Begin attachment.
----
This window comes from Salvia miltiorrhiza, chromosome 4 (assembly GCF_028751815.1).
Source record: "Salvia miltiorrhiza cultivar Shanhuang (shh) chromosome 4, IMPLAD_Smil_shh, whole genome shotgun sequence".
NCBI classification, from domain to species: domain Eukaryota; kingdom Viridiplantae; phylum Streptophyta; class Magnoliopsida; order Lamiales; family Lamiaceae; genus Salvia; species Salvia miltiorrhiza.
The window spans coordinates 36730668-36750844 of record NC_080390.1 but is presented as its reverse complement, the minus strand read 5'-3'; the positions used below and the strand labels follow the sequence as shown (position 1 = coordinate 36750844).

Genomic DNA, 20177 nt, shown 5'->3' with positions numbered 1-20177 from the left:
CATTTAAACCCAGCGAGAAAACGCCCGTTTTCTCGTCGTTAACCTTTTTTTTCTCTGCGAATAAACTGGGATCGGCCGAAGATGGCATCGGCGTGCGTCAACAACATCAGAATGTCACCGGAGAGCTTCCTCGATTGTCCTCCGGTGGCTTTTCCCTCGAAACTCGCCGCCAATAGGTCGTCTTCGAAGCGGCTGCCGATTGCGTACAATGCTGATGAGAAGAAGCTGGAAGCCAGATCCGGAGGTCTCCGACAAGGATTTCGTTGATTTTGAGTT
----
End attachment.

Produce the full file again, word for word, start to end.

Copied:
This window comes from Salvia miltiorrhiza, chromosome 4 (assembly GCF_028751815.1).
Source record: "Salvia miltiorrhiza cultivar Shanhuang (shh) chromosome 4, IMPLAD_Smil_shh, whole genome shotgun sequence".
NCBI classification, from domain to species: domain Eukaryota; kingdom Viridiplantae; phylum Streptophyta; class Magnoliopsida; order Lamiales; family Lamiaceae; genus Salvia; species Salvia miltiorrhiza.
The window spans coordinates 36730668-36750844 of record NC_080390.1 but is presented as its reverse complement, the minus strand read 5'-3'; the positions used below and the strand labels follow the sequence as shown (position 1 = coordinate 36750844).

Genomic DNA, 20177 nt, shown 5'->3' with positions numbered 1-20177 from the left:
CATTTAAACCCAGCGAGAAAACGCCCGTTTTCTCGTCGTTAACCTTTTTTTTCTCTGCGAATAAACTGGGATCGGCCGAAGATGGCATCGGCGTGCGTCAACAACATCAGAATGTCACCGGAGAGCTTCCTCGATTGTCCTCCGGTGGCTTTTCCCTCGAAACTCGCCGCCAATAGGTCGTCTTCGAAGCGGCTGCCGATTGCGTACAATGCTGATGAGAAGAAGCTGGAAGCCAGATCCGGAGGTCTCCGACAAGGATTTCGTTGATTTTGAGTT